Thank You, God, For In-Between Spaces

“I am a Jew, born in Tarsus in Cilicia… [I was] brought up… [I was] educated strictly in our ancestral law… I persecuted the Way to death…” Thus Paul tells his story.

We are who we are as adults because of who we were as kids. Our habits, attitudes, and beliefs are often rooted in what we learned before we were three, what we heard, what we experienced, the values of those who cared for us. Imperceptibly we were shaped and formed by those who loved us, certainly, but who also were struggling with their own inner issues. Their own demons. We bear each other’s burdens.

Today I sit at meals still struggling to engage, carrying forward attitudes and habits from long ago. And so did Paul. His persecution of the Way was a faithful carrying out of his strict education on the ancestral law.

On the way to Damascus, Paul was leaving Jerusalem behind. He was leaving his native territory. His friends. His memories. The network of relationships, expectations, and boundaries that had defined him. He walked outside what was certain and at the same time Jesus was coming toward Paul. Jesus had summoned Paul mysteriously through Paul’s own plans to persecute the members of the Way. And in the liminal space between Jerusalem and his planned appointment in Damascus, in the place of vulnerability, Paul and Jesus encountered one another. 

The strict adherent to ancestral law discovered that Jesus was, as his followers had claimed, alive. In some way, by hurting his followers he was hurting Jesus. 

Jesus called Paul further into the in-between-space where transformation can be initiated. Paul lost his sight on the outskirts of Damascus, lay in bed for three days in a desert-dependence on the God who had reached out to grasp his heart and then had plunged him through the hands of Ananias into the baptismal dying and rising in which Paul left his very self behind. Not just his plans. Not just his agency and protagonism. But his self. His old self. In what he would describe in Ephesians as “the lifestyle of the ancient man, the old self – life, which was corrupted by sinful and deceitful desires that spring from delusions” (Eph. 4:22 TPT).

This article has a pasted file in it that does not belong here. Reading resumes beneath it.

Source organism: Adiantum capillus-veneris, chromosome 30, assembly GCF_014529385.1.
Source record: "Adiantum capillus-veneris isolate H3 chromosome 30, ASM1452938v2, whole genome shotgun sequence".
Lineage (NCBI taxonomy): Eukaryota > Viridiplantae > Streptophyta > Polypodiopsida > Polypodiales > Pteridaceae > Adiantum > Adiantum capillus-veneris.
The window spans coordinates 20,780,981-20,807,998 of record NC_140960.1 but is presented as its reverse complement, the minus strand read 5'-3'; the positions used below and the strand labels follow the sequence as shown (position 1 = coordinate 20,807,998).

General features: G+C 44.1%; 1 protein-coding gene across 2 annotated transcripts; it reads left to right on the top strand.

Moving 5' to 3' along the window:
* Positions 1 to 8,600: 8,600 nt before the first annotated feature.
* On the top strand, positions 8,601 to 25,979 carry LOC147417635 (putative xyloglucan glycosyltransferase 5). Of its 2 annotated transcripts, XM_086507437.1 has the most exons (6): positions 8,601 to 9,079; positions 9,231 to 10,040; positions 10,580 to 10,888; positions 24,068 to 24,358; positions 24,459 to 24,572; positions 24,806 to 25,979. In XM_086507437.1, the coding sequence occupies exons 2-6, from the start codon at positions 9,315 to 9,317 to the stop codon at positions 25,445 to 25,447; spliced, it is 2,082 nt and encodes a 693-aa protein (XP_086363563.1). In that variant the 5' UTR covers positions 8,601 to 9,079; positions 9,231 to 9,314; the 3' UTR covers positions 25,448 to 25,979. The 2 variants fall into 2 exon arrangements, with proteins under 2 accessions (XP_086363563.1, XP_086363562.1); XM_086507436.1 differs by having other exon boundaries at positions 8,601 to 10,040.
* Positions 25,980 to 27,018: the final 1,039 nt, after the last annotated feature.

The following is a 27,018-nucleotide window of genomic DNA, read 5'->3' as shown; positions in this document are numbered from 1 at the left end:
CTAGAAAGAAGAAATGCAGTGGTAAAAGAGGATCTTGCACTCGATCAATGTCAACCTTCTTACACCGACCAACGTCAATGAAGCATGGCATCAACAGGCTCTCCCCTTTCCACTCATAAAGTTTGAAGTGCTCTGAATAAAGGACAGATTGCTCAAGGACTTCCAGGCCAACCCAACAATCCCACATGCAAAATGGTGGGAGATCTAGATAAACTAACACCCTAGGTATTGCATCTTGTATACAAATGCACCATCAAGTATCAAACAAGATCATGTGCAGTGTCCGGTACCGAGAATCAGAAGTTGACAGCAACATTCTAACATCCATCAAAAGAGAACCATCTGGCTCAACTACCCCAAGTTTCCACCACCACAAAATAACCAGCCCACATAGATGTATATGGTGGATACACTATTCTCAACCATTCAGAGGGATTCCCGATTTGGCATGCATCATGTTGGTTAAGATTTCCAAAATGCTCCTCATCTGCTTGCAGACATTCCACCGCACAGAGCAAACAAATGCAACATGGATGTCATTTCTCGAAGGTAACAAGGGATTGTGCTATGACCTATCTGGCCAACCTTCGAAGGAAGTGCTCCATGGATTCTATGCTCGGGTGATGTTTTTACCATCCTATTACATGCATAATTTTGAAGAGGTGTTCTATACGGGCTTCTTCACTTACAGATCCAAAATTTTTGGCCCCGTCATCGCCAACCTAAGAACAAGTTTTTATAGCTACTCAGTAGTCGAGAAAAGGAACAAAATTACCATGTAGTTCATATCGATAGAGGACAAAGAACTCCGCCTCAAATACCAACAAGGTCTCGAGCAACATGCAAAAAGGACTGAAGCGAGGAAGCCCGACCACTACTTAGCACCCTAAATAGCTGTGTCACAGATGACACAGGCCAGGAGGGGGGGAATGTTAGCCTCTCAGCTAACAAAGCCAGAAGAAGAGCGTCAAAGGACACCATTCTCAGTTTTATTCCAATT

Jesus is already walking toward you. Be certain that when you are drawn into that liminal no man’s land where you lose your sure footing before the God who reveals himself to you in some way, that you are on the Pauline path of conversion. 

Be sure that you will, like Paul, lose the clarity and certainty of being able to see through the filters firmly in place through a lifetime of reinforced belief. You will lose your power and as you walk through a desert you will have no way forward except what God will give you. You will lose the illusions of your old self. Your values will be refashioned, your priorities will change, your plans will be torn up. Heart will replace the violence of forcing on the world around you the stories that have shaped you since childhood’s early experiences. Your inner being will be renewed.

I love the way St Paul put it in the letter to the Ephesians:

“If you have really experienced the Anointed One, and heard his truth, it will be seen in your life; for we know that the ultimate reality is embodied in Jesus!

And he has taught you to let go of the lifestyle of the ancient man, the old self – life, which was corrupted by sinful and deceitful desires that spring from delusions. Now it’s time to be made new by every revelation that’s been given to you. And to be transformed as you embrace the glorious Christ-within as your new life and live in union with him! For God has re-created you all over again in his perfect righteousness, and you now belong to him in the realm of true holiness” (Eph. 4:21-24 TPT).

Today is the only day in the liturgical year that we celebrate the feast of the conversion of a saint. That day, and Paul’s response, were pivotal to civilization and Christianity from that day to what one day will be the end of the world. That’s how powerful a conversion is! 

Jesus is walking towards you, calling you out from your net of attitudes, thought-patterns and security into his arms because Jesus wants to send you, as he did Paul, to proclaim that you have met him and been transfixed by the love of his heart.

In this space of the heart’s being discovered we find re-creation, new life in union with Jesus, and true holiness.

Contact the author

Kathryn James Hermes, FSP, is the author of the newly released title: Reclaim Regret: How God Heals Life’s Disappointments, by Pauline Books and Media. An author and spiritual mentor, she offers spiritual accompaniment for the contemporary Christian’s journey towards spiritual growth and inner healing. She is the director of My Sisters, where people can find spiritual accompaniment from the Daughters of St. Paul on their journey.


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